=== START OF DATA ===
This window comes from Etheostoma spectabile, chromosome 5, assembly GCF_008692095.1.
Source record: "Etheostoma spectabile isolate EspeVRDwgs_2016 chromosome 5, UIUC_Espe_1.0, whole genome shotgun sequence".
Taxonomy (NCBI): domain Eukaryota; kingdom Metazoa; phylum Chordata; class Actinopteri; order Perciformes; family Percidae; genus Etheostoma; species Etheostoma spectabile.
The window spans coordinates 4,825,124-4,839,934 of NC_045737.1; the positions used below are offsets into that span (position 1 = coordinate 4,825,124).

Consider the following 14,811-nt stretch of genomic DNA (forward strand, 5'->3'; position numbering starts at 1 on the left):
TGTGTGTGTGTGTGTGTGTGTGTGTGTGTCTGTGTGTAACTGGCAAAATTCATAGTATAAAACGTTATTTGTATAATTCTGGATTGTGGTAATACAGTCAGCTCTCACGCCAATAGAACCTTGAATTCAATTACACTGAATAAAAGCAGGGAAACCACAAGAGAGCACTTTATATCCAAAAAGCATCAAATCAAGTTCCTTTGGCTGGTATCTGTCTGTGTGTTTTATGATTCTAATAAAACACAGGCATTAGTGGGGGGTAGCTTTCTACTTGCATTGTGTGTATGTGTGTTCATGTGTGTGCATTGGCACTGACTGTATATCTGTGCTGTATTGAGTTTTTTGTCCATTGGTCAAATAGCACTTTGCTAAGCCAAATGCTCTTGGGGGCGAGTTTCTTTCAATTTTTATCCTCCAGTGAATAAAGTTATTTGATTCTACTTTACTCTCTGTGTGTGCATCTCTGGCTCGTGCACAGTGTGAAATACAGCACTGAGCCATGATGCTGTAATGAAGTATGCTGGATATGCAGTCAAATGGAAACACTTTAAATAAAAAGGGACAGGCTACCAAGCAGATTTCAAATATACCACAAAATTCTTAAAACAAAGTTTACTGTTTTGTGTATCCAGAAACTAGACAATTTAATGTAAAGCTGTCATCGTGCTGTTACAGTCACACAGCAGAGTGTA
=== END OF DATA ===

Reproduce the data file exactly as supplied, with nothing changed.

This window comes from Etheostoma spectabile, chromosome 5, assembly GCF_008692095.1.
Source record: "Etheostoma spectabile isolate EspeVRDwgs_2016 chromosome 5, UIUC_Espe_1.0, whole genome shotgun sequence".
Taxonomy (NCBI): domain Eukaryota; kingdom Metazoa; phylum Chordata; class Actinopteri; order Perciformes; family Percidae; genus Etheostoma; species Etheostoma spectabile.
The window spans coordinates 4,825,124-4,839,934 of NC_045737.1; the positions used below are offsets into that span (position 1 = coordinate 4,825,124).

Consider the following 14,811-nt stretch of genomic DNA (forward strand, 5'->3'; position numbering starts at 1 on the left):
TGTGTGTGTGTGTGTGTGTGTGTGTGTGTCTGTGTGTAACTGGCAAAATTCATAGTATAAAACGTTATTTGTATAATTCTGGATTGTGGTAATACAGTCAGCTCTCACGCCAATAGAACCTTGAATTCAATTACACTGAATAAAAGCAGGGAAACCACAAGAGAGCACTTTATATCCAAAAAGCATCAAATCAAGTTCCTTTGGCTGGTATCTGTCTGTGTGTTTTATGATTCTAATAAAACACAGGCATTAGTGGGGGGTAGCTTTCTACTTGCATTGTGTGTATGTGTGTTCATGTGTGTGCATTGGCACTGACTGTATATCTGTGCTGTATTGAGTTTTTTGTCCATTGGTCAAATAGCACTTTGCTAAGCCAAATGCTCTTGGGGGCGAGTTTCTTTCAATTTTTATCCTCCAGTGAATAAAGTTATTTGATTCTACTTTACTCTCTGTGTGTGCATCTCTGGCTCGTGCACAGTGTGAAATACAGCACTGAGCCATGATGCTGTAATGAAGTATGCTGGATATGCAGTCAAATGGAAACACTTTAAATAAAAAGGGACAGGCTACCAAGCAGATTTCAAATATACCACAAAATTCTTAAAACAAAGTTTACTGTTTTGTGTATCCAGAAACTAGACAATTTAATGTAAAGCTGTCATCGTGCTGTTACAGTCACACAGCAGAGTGTA